My sad, stressed-out brain, one morning at work: “I want to go home.”
Me: “What home do you mean?”
Upon reflection, I didn’t mean my Yosemite tent-cabin – although, without another six hours to go on the clock, I’d have gratefully settled for that.
That was before the employee housing office handed me and Tirzah a third roommate – who is, first impressionally, a not unpleasant young lady. But to my highly sensitive, germophobic, and socially anxious self, no space I have to share with an outsider is strictly safe. And if I feel unsafe, how can I feel truly at home?
For ages, home was my parents’ house. It had my stuff. My food. My family.
Many a dream transported me back to the condo called home for my first seven years – to the patio off the living room, and its view of the pond with its willows and ducks.
Most fond memories take place in the little yellow house that followed – three years of horsing around in the basement; making crafts during cartoons in the TV room; more hours of playing, writing, and learning on the computer than you’d think a single day could hold.
Then the place I’ve lived the longest – our Victorian beast in a Michigan-shore ghetto. The house that first gave me my own bedroom, and (after years of begging) a dog. The heavy sliding doors that compartmentalized half of the first floor. The kitchen too laughably small for all five of us at once. The stuffy attic braved only for necessities like fancy clothes and drum practice. The computer room with its cantankerous printers. The sun room with its karate-sweat mats and invasive ladybugs. The driveway that never seemed longer than in winter, when it was covered in snow and the blower was busted, so out came the shovels, day after day.
This was home. Until I outgrew it. There is – and is no – going back.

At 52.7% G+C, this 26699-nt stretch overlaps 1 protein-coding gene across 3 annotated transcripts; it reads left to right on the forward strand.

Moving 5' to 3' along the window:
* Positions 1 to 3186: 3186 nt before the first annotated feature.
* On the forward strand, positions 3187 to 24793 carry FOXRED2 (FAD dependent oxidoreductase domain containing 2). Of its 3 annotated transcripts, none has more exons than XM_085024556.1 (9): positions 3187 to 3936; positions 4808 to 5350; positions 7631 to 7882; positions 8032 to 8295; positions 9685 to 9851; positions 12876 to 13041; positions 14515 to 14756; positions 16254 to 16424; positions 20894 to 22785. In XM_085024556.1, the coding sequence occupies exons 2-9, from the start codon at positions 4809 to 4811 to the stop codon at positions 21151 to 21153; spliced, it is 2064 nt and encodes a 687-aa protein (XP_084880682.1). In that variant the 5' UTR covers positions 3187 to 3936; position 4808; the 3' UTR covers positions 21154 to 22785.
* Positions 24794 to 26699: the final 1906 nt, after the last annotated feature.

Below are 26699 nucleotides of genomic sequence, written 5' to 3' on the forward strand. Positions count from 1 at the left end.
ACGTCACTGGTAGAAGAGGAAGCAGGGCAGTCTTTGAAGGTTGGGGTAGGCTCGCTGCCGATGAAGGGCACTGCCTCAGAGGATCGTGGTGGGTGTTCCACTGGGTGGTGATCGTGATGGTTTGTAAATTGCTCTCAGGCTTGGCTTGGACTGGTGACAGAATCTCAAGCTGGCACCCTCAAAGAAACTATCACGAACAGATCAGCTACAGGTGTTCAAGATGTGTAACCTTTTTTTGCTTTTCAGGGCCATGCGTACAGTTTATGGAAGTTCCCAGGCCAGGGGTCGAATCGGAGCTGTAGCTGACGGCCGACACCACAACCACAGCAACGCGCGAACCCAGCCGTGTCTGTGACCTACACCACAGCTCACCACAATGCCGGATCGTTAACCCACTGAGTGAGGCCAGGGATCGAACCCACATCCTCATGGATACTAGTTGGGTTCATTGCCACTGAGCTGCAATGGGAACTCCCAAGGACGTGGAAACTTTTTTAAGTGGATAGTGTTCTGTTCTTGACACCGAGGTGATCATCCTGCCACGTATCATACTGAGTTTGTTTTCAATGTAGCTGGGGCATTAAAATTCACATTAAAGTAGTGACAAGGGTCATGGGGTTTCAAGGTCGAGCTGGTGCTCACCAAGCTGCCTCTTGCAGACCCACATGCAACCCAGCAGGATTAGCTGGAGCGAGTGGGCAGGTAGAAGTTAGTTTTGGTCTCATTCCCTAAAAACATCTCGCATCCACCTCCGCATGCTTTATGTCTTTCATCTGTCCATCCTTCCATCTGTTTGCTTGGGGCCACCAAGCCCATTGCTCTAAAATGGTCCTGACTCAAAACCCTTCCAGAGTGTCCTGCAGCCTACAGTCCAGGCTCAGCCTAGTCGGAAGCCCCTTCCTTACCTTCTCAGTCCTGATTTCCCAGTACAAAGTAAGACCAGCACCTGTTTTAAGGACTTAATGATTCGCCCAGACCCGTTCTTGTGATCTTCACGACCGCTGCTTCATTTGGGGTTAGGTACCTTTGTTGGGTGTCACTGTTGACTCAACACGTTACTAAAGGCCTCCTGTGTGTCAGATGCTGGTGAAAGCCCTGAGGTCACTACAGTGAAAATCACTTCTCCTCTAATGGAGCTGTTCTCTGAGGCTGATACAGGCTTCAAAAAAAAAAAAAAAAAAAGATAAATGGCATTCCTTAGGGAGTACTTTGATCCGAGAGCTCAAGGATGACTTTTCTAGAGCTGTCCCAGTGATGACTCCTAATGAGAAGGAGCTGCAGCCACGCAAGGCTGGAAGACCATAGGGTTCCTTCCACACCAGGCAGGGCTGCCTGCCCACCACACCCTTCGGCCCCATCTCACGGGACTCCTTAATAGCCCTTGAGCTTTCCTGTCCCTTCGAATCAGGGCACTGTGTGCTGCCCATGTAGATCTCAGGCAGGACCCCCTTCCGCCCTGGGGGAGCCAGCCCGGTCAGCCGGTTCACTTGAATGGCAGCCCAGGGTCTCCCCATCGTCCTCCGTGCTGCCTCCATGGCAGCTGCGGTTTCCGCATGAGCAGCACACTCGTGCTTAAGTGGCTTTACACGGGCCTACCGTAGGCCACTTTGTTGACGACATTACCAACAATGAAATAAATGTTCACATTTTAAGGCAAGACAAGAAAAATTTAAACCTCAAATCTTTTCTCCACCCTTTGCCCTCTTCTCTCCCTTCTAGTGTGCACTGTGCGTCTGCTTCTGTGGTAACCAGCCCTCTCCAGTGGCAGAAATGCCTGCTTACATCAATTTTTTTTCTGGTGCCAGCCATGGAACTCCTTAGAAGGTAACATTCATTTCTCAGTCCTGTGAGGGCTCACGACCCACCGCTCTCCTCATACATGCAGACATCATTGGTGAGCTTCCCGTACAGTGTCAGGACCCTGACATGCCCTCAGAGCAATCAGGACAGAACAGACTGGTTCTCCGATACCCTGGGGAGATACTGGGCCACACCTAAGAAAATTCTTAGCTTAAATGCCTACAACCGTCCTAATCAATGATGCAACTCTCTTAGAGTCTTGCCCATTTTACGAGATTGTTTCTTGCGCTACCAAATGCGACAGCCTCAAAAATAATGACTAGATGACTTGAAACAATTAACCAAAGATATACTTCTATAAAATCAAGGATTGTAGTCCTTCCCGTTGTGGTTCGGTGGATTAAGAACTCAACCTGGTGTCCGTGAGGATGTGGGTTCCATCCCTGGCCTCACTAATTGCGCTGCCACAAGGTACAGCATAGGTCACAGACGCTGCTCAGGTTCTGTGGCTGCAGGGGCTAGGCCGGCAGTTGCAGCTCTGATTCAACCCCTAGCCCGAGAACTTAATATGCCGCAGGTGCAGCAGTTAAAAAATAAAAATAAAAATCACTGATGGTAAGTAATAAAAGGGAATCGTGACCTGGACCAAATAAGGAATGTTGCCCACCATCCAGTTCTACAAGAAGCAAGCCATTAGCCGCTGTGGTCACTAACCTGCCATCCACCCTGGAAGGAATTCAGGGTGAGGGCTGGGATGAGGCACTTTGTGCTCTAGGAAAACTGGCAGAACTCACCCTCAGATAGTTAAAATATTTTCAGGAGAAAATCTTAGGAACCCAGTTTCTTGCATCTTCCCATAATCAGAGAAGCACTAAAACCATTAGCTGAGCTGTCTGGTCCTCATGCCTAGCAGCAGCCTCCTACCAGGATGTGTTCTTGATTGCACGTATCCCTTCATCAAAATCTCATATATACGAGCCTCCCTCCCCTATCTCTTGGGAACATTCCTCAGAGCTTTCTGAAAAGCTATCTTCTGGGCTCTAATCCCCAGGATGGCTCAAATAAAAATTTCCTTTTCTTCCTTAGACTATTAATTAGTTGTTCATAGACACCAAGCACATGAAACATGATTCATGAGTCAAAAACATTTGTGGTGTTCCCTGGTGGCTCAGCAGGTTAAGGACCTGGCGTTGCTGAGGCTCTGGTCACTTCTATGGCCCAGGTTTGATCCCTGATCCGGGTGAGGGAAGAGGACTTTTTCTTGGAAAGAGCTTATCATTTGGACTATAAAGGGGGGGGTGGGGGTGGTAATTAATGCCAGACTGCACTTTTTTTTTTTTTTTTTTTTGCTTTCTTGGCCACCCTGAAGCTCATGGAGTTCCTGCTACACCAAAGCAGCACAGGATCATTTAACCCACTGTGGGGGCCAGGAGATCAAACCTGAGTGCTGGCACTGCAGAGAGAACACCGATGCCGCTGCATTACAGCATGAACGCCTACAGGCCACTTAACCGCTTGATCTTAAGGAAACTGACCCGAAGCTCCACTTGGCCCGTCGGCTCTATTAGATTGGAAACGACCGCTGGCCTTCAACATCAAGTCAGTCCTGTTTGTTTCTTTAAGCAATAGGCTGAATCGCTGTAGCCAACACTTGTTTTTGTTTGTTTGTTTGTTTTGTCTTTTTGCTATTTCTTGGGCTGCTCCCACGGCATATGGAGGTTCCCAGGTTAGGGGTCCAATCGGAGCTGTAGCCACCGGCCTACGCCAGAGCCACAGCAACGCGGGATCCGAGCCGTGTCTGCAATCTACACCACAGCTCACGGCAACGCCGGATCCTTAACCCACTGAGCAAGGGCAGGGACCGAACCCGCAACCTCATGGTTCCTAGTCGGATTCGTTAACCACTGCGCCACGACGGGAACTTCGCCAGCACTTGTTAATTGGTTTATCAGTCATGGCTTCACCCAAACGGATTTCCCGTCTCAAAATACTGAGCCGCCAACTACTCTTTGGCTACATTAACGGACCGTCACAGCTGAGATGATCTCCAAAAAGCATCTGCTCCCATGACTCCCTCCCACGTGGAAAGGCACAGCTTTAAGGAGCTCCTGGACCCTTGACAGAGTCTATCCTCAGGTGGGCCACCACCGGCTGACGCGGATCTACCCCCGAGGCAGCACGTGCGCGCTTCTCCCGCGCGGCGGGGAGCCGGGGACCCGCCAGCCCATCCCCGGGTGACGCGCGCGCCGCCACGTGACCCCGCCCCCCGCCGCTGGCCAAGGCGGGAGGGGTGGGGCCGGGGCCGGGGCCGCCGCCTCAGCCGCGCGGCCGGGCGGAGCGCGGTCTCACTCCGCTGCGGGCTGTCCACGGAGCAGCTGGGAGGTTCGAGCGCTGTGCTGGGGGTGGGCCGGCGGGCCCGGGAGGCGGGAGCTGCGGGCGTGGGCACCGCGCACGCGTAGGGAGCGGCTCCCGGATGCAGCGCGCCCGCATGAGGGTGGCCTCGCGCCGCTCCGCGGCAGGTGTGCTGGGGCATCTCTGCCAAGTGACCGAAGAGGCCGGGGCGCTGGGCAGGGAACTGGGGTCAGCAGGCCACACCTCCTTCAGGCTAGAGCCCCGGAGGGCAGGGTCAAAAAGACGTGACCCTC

On vacation, home’s wherever you happen to leave your bags. The hotel or hostel or guest room you ditch to explore and to experience; to shop and sightsee; to get sick of your companions, all your good times saved for later in Polaroids … disposable cameras … digital cameras … selfies. Then back you go, to flop wearily onto questionable comforters, surfing through the local channels for anything fun or familiar, wondering where dinner’s coming from – head back out, or order in? Depends how sunburned, waterlogged, footsore you feel.
That room’s your home base, ‘til the traveling’s done. But you know it’s no more than a placeholder.
I called Germany home, however half-true it was. (The forest truer than the house shared with [never mind him].)
I called that apartment behind a Chicago store home, however temporarily.
I may sometimes call home the down-the-mountain destination for which Tirzah and I fight public transportation every weekend. Her parents’ home. Where I happened to leave most of my bags.
Me: “Is that where you meant? Or there? There? Or there?”
Heart: “You know where we mean.”
I don’t know exactly where. I don’t know precisely when. But what is meant, I know.
Home will mean my stuff. My food. My Tirzah.
Safety. Privacy. Solitude.
Adult annoyances, doubtless. Rent, utilities, homesteader headaches.
Not all of it fun. But all of it ours.
That place at the end of your vacation … exile … odyssey,
where you stagger in late, let your bags drop for the last time,